Visual Elements as Narratives

I read somewhere (and for the life of me I can’t remember where and I have too much to grade this week to look it up) that a good idea to help students learn is to generate a unifying theme for your students, a grand narrative of the course, so they can see that there is a coherent beginning, middle, and end, rather than a series of discrete topics. Of course, we, as instructors, know what threads hold our courses together, but do the students recognize these threads as they go through the course? How can we help them in this process so that the succession of topics makes sense?

There are, of course, multiple ways of doing that. But I want to focus on visual elements that might help. How much customization do you use in blackboard versus using the default settings. Personally, I pick a color for the sidebar (now that my beloved buttons are defunct) that is based on the dominant color of the textbook I picked. The color palette I select is also partly based on main theme of the course.

For instance, for my course on global social problems, I needed something serious. So, I had course banner images and as individual unit banners that reflected that. In addition, I created unit introductory videos that had the same look and feel that the look of the course and integrated the banner image.

You can find the banner images below:

And here is one example of a unit introductory video:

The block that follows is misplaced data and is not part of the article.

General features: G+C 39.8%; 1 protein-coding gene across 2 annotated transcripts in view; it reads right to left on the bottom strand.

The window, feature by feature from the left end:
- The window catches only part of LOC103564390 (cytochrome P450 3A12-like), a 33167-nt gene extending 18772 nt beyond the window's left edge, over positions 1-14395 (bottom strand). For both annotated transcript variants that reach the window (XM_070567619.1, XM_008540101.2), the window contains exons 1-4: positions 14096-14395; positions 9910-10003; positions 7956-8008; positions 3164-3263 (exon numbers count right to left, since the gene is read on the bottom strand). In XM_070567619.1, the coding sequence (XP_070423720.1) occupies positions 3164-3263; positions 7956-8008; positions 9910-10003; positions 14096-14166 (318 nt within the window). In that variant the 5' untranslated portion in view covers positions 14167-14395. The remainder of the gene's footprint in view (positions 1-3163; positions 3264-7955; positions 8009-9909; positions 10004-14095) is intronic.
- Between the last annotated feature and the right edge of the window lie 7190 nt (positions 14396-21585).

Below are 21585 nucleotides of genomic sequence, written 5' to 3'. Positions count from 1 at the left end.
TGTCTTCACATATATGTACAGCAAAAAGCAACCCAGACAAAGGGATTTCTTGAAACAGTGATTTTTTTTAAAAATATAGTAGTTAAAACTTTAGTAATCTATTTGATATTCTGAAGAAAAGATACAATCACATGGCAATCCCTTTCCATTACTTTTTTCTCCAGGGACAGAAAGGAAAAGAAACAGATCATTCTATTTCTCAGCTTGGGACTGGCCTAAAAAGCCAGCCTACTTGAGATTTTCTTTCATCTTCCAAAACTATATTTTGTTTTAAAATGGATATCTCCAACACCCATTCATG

Another way of visually creating an overarching narrative is through cartoons. I did it especially in my research methods class, which is a basic survey course on the topic, that is a broad overview of the main research methods in the social sciences. I wanted to convey the idea of the research process as a journey of discovery.

So, again, I asked my community college librarian, and professional cartoonist friend, Kevin Moore for assistance. And for every unit, Kevin designed the cartoons I used as unit openers, with a running themes of the lego dudes on a journey of discovery through research methods (the lego dudes were used in a similar fashion in my introduction to data science class). My fellow social scientists will recognize the steps of the research process as well as the different research methods.

Here they are below:

As I said earlier, this is obviously not the only way to do this. It all depends on your course content, your teaching style, and the overall context of the course. And it does not have to be visual. I just like visual better.

So, what are the ways you guys use to convey the grand narrative of your course?

Christine